Thursday, May 15, 2014

Biting the Hand You Hope Will Feed You.

Last month, it was with no small amount of disbelief and horror that I read an article posted by one of my Facebook friends:

Why producers WILL NOT READ YOUR SCRIPT – shocking case study from one exec

Go ahead. Read it. I’ll wait.

Back yet? Holy schnikes, right?

I’ve been doing this writing thing for more than a few years, now, and yet I’m always stunned when I read about something like this. So far as shooting one’s self in the foot goes, I have to believe that this definitely ranks right up there as one of the more spectacular examples.

While you’d like to think this is an isolated case perpetrated by a single irate individual, the truth is that this is a pretty common occurrence, and it’s certainly not limited to Hollywood producers and hopeful screenwriters looking for that first break. Indeed, feel free to substitute “novelist” or “comic writer” or “comic artist” for “scriptwriter,” because some variant of this scenario happens a lot. As you sit there, reading this pithy little blog entry, someone somewhere is right this very minute cocking the virtual trigger of the gun which they then will use to shoot themselves in their own figurative foot.

Don’t be that person.

I’ve been witness to incidents similar to the one cited in the article, and on rare occasions I’ve even been asked by fans at conventions or signings if I would please read a manuscript they happen to have with them. If it’s a really special day, a fan will package their request with an explanation of how it’s so much more awesome than the drek my publisher usually casts upon an unsuspecting readership (Yes, including my own output with said publisher). That’s always a fun moment or two.

Unless I have a prior relationship with the person making such a request of me, I almost always politely decline in those situations, just as I gently eschew requests to discuss plots or story ideas. Such venues typically aren’t conducive to such conversations, anyway, as my attention usually is being divided by any number of people and activities. Instead, I try to offer alternatives such as writing classes or workshops if the convention is hosting such events, or joining a writers group at a local library, bookstore or college, or an online group. More often than not, I suggest forgoing the writing groups altogether and just go for broke by submitting stories to markets with open calls for submissions, so that they can (hopefully) get proper feedback from an actual editor.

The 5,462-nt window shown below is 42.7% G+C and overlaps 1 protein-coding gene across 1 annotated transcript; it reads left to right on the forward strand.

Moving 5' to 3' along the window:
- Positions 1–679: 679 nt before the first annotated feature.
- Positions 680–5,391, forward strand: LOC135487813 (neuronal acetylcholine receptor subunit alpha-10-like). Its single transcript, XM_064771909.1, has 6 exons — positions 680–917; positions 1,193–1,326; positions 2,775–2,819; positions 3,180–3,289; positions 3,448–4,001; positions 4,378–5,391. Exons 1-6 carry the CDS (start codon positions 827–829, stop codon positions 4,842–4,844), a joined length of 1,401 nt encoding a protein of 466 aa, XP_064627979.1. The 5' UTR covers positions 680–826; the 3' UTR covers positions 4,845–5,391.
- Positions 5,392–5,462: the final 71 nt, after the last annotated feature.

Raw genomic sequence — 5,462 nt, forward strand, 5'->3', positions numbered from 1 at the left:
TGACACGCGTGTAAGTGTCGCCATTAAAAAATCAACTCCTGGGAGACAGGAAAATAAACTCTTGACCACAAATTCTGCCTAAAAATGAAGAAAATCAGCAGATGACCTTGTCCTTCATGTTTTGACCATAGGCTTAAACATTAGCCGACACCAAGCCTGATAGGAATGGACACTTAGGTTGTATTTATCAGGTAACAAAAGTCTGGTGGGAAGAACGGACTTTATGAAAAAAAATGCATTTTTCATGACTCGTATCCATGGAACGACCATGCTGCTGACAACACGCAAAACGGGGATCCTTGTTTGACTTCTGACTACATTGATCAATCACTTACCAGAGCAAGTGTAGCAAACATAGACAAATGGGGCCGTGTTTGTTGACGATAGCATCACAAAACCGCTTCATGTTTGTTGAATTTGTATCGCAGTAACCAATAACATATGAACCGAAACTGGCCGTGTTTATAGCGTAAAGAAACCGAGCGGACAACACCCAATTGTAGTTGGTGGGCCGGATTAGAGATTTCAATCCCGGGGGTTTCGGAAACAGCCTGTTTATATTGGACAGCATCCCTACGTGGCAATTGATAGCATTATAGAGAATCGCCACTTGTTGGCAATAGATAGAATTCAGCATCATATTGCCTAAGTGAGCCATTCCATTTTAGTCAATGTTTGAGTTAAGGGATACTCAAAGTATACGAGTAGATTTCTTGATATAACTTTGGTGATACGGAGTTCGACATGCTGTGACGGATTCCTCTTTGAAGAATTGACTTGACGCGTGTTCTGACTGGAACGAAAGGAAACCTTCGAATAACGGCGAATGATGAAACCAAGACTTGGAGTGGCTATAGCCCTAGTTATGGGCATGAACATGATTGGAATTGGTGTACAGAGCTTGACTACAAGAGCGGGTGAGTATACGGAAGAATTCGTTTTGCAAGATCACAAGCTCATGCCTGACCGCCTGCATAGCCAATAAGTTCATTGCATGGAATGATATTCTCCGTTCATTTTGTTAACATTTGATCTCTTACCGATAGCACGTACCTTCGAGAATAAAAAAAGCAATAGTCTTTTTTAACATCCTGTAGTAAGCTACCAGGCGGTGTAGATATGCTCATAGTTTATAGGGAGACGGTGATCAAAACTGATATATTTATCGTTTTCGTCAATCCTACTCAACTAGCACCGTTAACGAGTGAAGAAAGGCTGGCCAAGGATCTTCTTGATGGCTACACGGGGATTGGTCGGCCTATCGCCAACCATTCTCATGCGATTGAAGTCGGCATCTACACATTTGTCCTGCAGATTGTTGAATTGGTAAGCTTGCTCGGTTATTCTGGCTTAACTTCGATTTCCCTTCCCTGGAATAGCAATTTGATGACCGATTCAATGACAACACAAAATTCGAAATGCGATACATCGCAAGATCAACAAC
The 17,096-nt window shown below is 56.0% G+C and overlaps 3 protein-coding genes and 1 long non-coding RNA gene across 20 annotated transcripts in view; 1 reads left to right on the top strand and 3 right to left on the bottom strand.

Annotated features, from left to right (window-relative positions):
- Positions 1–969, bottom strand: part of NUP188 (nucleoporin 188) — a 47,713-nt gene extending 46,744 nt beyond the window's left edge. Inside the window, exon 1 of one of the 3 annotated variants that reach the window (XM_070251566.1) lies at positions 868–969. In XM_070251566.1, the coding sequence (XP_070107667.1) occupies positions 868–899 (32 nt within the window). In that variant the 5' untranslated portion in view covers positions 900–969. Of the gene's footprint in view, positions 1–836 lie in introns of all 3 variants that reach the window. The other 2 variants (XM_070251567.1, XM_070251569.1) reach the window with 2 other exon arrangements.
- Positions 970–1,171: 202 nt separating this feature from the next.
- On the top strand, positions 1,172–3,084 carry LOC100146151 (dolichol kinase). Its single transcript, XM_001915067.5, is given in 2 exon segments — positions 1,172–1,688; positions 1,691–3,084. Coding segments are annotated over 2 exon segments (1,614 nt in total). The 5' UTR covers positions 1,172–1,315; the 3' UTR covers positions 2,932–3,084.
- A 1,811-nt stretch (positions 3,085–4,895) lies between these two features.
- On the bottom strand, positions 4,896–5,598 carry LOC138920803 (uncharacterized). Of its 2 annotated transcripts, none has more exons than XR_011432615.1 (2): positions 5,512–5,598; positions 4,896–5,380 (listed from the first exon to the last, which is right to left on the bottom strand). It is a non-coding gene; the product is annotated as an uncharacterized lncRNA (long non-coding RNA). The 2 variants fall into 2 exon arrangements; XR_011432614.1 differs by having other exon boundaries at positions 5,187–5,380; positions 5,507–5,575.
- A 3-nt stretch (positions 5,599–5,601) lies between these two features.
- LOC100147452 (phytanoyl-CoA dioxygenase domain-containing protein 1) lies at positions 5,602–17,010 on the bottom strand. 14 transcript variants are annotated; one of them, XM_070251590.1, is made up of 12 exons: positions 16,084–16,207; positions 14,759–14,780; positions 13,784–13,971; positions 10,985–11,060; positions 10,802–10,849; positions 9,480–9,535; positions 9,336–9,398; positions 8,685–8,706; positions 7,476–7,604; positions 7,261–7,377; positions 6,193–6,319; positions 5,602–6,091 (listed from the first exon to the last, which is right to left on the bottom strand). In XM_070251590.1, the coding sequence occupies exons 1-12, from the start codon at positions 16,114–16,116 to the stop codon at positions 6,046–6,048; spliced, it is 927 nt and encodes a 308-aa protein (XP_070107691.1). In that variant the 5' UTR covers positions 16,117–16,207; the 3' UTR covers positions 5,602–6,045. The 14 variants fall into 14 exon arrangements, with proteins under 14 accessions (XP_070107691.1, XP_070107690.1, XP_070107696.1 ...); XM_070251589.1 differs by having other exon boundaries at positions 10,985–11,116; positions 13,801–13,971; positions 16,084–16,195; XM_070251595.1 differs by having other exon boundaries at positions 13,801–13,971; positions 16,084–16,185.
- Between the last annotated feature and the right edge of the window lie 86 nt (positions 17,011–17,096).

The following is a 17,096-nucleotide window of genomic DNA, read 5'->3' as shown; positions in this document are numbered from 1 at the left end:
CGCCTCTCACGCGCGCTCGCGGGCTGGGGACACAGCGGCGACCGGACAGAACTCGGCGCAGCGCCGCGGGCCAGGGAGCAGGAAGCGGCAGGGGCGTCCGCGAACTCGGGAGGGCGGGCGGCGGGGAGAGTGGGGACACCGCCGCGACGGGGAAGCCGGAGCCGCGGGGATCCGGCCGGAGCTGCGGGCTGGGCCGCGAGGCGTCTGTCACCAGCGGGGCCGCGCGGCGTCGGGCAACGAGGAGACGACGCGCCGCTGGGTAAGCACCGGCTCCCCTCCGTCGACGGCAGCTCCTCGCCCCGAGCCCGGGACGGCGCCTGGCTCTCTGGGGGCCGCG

Speaking for myself, I believe that just walking up to someone when there’s no prior relationship and making a demand on their time and effort is just plain rude. When people ask me about how to go about talking to an editor or agent in these situations, I advise that it's better to inquire about their guidelines and request their contact information so that a manuscript or proposal can be sent through the correct channels for consideration. That's how professionals do it.

But, let’s say for the sake of discussion that the “targeted” writer/editor/producer/whatever opts to honor such a request. Getting miffed at anything less than glowing feedback is—plainly and simply—doubling down on the aforementioned rudeness. That’s the sort of thing that gets you remembered, and not in the good way. Editors, agents, and writers talk to each other, after all, and they love to tell stories about their odd encounters with people looking for that “big break.”

Oh, and if you can really spice things up by insulting the very people you hope will one day write you a check—usually in some form of telling them they lack vision, or they wouldn’t know good writing if it bit them on their posterior—then one day you, too, can be the subject of blog postings like this one.

Don’t be that person.


Jane Turley said...

Well that link was a fun read! The writer must have been a comedy script writer as he sure has a knack for idiocy:D

Liane Spicer said...

Holy schmoly! What an ass!

One of the things I learned early (by reading agents' and editors' blogs) is that NO THANK YOU is the end of the conversation. Be grateful that this professional has taken the time to read your query/partial/manuscript or whatever, and furthermore, has taken the time to respond. Many don't respond, for this very same reason!